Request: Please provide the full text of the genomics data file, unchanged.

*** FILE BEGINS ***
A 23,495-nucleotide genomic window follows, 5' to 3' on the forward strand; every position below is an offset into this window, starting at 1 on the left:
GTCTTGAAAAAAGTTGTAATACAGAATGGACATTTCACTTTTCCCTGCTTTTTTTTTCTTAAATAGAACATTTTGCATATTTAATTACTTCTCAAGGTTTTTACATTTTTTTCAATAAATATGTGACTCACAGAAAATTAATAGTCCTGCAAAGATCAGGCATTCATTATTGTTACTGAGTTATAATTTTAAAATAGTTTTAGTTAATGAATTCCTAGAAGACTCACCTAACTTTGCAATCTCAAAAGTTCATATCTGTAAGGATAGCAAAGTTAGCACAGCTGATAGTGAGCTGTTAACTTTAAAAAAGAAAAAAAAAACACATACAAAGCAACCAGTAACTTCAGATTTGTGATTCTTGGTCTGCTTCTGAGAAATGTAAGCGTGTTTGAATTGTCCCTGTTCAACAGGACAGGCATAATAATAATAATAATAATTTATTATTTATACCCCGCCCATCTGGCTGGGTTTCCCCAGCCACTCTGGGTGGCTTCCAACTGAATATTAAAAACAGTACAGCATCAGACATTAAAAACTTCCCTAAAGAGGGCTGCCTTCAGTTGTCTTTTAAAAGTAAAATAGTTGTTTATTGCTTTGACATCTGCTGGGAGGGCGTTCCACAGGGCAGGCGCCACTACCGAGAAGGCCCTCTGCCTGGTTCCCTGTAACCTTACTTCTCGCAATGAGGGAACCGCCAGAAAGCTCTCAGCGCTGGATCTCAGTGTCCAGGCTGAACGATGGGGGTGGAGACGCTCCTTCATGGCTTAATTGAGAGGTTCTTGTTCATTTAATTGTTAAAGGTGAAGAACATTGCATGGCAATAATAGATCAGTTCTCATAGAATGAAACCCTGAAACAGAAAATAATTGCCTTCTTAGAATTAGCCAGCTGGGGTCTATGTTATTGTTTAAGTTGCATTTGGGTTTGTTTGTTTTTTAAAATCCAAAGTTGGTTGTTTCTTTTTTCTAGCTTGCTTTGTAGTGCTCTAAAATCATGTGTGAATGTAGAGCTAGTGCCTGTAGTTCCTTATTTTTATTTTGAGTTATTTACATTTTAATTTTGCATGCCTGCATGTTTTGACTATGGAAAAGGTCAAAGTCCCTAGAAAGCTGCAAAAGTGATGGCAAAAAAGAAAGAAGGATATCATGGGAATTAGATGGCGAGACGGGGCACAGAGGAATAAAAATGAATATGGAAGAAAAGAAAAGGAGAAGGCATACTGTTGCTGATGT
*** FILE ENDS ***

A 23,495-nucleotide genomic window follows, 5' to 3' on the forward strand; every position below is an offset into this window, starting at 1 on the left:
GTCTTGAAAAAAGTTGTAATACAGAATGGACATTTCACTTTTCCCTGCTTTTTTTTTCTTAAATAGAACATTTTGCATATTTAATTACTTCTCAAGGTTTTTACATTTTTTTCAATAAATATGTGACTCACAGAAAATTAATAGTCCTGCAAAGATCAGGCATTCATTATTGTTACTGAGTTATAATTTTAAAATAGTTTTAGTTAATGAATTCCTAGAAGACTCACCTAACTTTGCAATCTCAAAAGTTCATATCTGTAAGGATAGCAAAGTTAGCACAGCTGATAGTGAGCTGTTAACTTTAAAAAAGAAAAAAAAAACACATACAAAGCAACCAGTAACTTCAGATTTGTGATTCTTGGTCTGCTTCTGAGAAATGTAAGCGTGTTTGAATTGTCCCTGTTCAACAGGACAGGCATAATAATAATAATAATAATTTATTATTTATACCCCGCCCATCTGGCTGGGTTTCCCCAGCCACTCTGGGTGGCTTCCAACTGAATATTAAAAACAGTACAGCATCAGACATTAAAAACTTCCCTAAAGAGGGCTGCCTTCAGTTGTCTTTTAAAAGTAAAATAGTTGTTTATTGCTTTGACATCTGCTGGGAGGGCGTTCCACAGGGCAGGCGCCACTACCGAGAAGGCCCTCTGCCTGGTTCCCTGTAACCTTACTTCTCGCAATGAGGGAACCGCCAGAAAGCTCTCAGCGCTGGATCTCAGTGTCCAGGCTGAACGATGGGGGTGGAGACGCTCCTTCATGGCTTAATTGAGAGGTTCTTGTTCATTTAATTGTTAAAGGTGAAGAACATTGCATGGCAATAATAGATCAGTTCTCATAGAATGAAACCCTGAAACAGAAAATAATTGCCTTCTTAGAATTAGCCAGCTGGGGTCTATGTTATTGTTTAAGTTGCATTTGGGTTTGTTTGTTTTTTAAAATCCAAAGTTGGTTGTTTCTTTTTTCTAGCTTGCTTTGTAGTGCTCTAAAATCATGTGTGAATGTAGAGCTAGTGCCTGTAGTTCCTTATTTTTATTTTGAGTTATTTACATTTTAATTTTGCATGCCTGCATGTTTTGACTATGGAAAAGGTCAAAGTCCCTAGAAAGCTGCAAAAGTGATGGCAAAAAAGAAAGAAGGATATCATGGGAATTAGATGGCGAGACGGGGCACAGAGGAATAAAAATGAATATGGAAGAAAAGAAAAGGAGAAGGCATACTGTTGCTGATGT